All in all, I would probably rent a car again. I was extremely nervous ahead of time, horribly stressed during some of my longer trips, but largely got comfortable with it as time went on throughout the trip. For peace of mind, though, it’s probably not THAT much more expensive to just find a reliable shuttle service and leave the driving to the locals. Cabs once you’re in towns are fairly cheap, too, as long as you’re not too far off the beaten path.
Apologies for the long layoff on content! Over the past couple of weeks, I had been pretty wrapped up at work with an offsite conference as well as trying to do as much as possible in advance of a much-anticipated week off. Hence this post…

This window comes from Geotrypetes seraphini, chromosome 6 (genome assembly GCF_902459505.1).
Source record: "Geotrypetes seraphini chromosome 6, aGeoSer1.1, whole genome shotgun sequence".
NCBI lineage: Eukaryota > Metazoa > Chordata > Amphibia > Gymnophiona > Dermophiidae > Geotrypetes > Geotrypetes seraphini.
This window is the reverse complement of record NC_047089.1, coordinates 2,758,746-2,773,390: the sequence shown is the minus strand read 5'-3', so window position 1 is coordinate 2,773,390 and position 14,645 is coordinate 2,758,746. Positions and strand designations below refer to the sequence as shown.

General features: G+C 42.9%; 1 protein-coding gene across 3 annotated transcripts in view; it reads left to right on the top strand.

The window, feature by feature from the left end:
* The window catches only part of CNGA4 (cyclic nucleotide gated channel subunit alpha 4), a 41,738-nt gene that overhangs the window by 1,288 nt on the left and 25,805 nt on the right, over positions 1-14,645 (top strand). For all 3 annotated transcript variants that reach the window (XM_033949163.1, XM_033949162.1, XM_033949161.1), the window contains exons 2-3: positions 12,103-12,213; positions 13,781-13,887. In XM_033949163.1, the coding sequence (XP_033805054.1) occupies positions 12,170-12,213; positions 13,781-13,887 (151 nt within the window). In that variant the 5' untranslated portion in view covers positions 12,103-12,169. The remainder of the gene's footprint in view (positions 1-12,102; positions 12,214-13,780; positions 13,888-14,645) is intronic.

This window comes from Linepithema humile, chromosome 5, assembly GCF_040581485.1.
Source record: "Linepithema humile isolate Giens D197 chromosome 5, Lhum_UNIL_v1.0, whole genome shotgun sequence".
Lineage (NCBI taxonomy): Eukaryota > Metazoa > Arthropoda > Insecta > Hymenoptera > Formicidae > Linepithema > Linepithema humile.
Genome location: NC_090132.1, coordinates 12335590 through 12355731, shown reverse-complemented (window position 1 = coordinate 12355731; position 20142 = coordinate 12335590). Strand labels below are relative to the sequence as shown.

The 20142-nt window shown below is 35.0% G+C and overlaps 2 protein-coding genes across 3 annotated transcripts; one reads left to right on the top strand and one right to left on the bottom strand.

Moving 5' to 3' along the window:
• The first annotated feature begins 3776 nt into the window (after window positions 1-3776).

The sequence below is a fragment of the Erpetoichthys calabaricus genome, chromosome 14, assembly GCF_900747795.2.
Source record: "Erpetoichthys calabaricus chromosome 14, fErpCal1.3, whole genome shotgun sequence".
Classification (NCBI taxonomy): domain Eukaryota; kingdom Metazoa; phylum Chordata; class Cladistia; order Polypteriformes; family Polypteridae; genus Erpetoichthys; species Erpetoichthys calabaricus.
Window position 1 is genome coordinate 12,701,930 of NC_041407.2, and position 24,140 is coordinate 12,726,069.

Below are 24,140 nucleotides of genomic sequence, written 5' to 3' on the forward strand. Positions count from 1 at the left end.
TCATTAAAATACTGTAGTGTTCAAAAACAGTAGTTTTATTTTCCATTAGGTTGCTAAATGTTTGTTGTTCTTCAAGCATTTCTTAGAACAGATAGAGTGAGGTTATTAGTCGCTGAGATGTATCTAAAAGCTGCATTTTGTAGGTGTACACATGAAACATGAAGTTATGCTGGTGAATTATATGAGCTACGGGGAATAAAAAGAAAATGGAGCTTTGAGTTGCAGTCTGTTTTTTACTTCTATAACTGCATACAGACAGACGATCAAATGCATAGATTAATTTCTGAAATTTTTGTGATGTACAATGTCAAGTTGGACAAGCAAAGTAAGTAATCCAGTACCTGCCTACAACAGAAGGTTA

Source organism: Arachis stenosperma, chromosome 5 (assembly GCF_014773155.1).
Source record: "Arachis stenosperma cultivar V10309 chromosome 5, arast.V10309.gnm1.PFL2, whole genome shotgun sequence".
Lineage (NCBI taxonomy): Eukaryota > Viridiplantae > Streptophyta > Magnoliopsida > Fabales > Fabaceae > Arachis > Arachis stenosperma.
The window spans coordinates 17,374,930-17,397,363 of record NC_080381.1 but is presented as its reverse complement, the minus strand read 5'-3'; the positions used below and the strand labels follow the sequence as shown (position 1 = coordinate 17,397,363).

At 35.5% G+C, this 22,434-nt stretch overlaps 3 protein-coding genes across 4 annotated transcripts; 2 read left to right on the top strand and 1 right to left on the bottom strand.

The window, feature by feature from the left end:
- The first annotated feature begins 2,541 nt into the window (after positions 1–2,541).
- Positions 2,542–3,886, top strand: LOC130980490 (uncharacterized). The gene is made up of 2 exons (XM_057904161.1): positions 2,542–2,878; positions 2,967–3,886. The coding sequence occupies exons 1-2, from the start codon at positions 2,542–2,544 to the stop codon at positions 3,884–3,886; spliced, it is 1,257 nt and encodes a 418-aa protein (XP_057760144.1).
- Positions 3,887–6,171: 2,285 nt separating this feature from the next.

This past week, I took the opportunity to travel to Mexico with my significant other (SO). It was a wonderful time and I want to take some space on the blog over the next few weeks to document some of the great places we went and also offer some of my own lessons learned, tips, tricks, and other notes. Prior to departing, we found ourselves struggling to find many independent blogs or articles that reviewed a lot of the places we wanted to go (searching reviews from TripAdvisor and Booking.com and the likes can be incredibly mind-numbing). So we decided to come back and document as much as we could in the hopes that one day, someone may profit from our experience. Or – if not – we could at least have the documented information to lean on when we plan our next getaway to Riviera Maya.
A couple of the awesome places we visited that I will be sharing more information about and photos from in the coming weeks: